As I descended from Windy through and old burned section I encountered the only other trail traveling humans of my adventure. A couple of hikers with very large packs on their way up. Less than a mile after passing them I had my most significant wildlife encounter of my life so far.
I had turned onto a short flat section in the old burn and as I was following the trail through the charred, white toothpick trees I spotted something much darker than everything else out of the corner of my eye. I turned to look head on at this anomaly and there was a young moose. He wasn't moving and was staring at me, hard. I could see that he had fur on his antlers and my judgment that he was young was based on seeing internet videos of moose that towered over SUVs. This guy was very big, but not that big. I quickly decided that maintaining eye contact with this creature might not be a good idea, as someone had told me they can be dangerous. I turned forward and started walking again, watching him from the corner of my eye. He continued to stare me down, standing still as a statue. Of course I had to take a picture, so as I walked I pulled my phone out and got my camera ready and when my corner eye shot told me I had a good full-on view I stopped and quickly snapped a shot. It was probably all in my head, but I was sure that his expression was communicating to me that I was pushing it now and better kick some rocks if I wanted to live. I stowed my phone as I walked, and bumped the pace back up to a slow run. Once I was fully clear of his view and far enough away to feel safe I thought how great it was to have seen such an amazing creature here in this remote wilderness. I felt blessed for sure.
Shortly after Sunny Pass the descent began, diving into much thicker old burn area. The wildflowers were out in force. The trail was overgrown enough in enough places that running seemed a little sketchy, so I ran where I could and walked where I couldn't. I was kind of in the middle of nowhere and pretty far out still, so I really didn't want to have to limp to my truck from here.
Eventually the trail really cleared up as I descended into the Deer Park area, so I naturally took advantage and started running quickly to make up some time. This ended up not being the best place to start downhill sprinting as I completely missed the turn on to trail #341. A mile and a half too late I thought to myself that it was strange I hadn't seen the turn I knew was supposed to be coming up yet. When I pulled out my phone I found I had shot right past it. It occurred to me that I had been running downhill this hole time so now I would get to power hike back up to the site of my error. Yay, more bonus miles AND vert!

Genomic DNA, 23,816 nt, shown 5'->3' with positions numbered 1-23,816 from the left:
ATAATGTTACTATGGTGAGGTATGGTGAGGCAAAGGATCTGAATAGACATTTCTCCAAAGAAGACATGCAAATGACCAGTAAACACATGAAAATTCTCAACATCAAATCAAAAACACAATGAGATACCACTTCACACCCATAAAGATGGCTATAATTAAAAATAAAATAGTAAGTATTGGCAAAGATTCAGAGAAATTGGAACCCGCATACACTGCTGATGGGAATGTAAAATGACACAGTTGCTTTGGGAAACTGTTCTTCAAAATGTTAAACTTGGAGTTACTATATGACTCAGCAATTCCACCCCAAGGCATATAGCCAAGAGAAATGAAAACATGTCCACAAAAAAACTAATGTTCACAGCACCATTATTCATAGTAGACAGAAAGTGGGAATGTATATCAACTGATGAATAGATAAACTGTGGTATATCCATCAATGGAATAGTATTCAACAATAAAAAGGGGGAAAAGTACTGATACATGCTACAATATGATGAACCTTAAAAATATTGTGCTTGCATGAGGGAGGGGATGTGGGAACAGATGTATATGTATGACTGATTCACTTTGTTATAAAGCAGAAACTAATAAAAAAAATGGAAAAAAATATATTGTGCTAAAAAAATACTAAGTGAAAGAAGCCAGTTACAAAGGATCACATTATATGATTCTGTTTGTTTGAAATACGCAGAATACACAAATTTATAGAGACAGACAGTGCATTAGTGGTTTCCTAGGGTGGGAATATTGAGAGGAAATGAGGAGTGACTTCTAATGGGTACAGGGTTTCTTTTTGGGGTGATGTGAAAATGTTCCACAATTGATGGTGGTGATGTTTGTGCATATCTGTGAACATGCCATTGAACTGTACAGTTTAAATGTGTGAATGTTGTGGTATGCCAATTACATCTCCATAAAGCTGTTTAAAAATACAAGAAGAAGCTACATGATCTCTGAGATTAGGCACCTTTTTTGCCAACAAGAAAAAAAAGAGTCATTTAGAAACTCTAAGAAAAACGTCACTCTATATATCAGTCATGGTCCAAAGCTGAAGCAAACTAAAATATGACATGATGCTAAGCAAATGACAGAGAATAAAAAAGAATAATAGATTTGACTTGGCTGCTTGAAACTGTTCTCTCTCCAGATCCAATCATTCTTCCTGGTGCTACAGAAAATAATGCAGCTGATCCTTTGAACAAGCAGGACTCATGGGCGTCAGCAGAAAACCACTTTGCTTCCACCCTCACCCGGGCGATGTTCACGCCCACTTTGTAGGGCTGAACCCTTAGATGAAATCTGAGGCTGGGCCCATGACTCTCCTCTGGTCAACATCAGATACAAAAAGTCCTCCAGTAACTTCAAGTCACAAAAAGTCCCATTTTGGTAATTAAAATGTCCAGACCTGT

When I got back to the missed turn I could see how this was an easy mistake to make. The trail that would bring me back to the Windy Peak trail was small and didn't appear very heavily used, and it was at a pretty sharp angle to the much more defined trail I had been on.
This connector trail, #341/343, seems to have been long forgotten by any maintenance crews and not very utilized by other bipeds. Going was extremely slow due to heavy overgrowth on the majority of the trail making it impossible to see rocks and roots and other runner destroyers that might lurk beneath the brush. My ankles and lower shins suffered heavy fire for the next seven miles or so. I eventually became numb to the sharp pains of abrasions getting further abraded by more branches and brush. I stopped at the Middle Fork Toats Coulee creek to refill my bladder and bottles and this is where the bugs started. No mosquitoes, but plenty of these small, quick, flies that were on me in a swarm. I didn't realize they were also biting me until much later when the itchy bumps showed up the next day. I am not sure if this initial group followed me for a great while or there were just lots of bugs in this section, but they were with me for a significant bit after this first contact.
After what seemed like a very long time, probably due to the slow pace and the consistent whipping I was receiving, I arrived at the intersection with the Windy Peak trail. At this point I had been out a lot longer than I had expected to be and was quite relieved to know I was on the home stretch.
I descended as quickly as I could while navigating the numerous blow downs again and running through the longer cleared sections. Before I knew it I was back at my truck. My first UPWC adventure was complete! My watch told me I had traveled 34.5 miles and accumulated 8209' of vert. To be honest it felt further than that and like I'd climbed a lot more than that. Later I would realize this entire adventure was at a much higher elevation than I normally ran at and I'm betting that had something to do with that feeling.
This adventure for me was significant in that I overcame my fears and continued on despite my mind's persistent proclamations that I would certainly be eaten by a bear today; I got to make a little checklist of things I need to be better at on longer adventures, namely backup navigation methods; and I became aware of some unique, beautiful country that I hope to explore many more times in the future. This route was amazing and challenging and I thank the Ultra Pedestrian Wilderness Challenge for scouting and sharing it!
Caltopo of planned route: https://caltopo.com/m/HKL7
Strava of my effort, with bonus miles: https://www.strava.com/activities/3817003246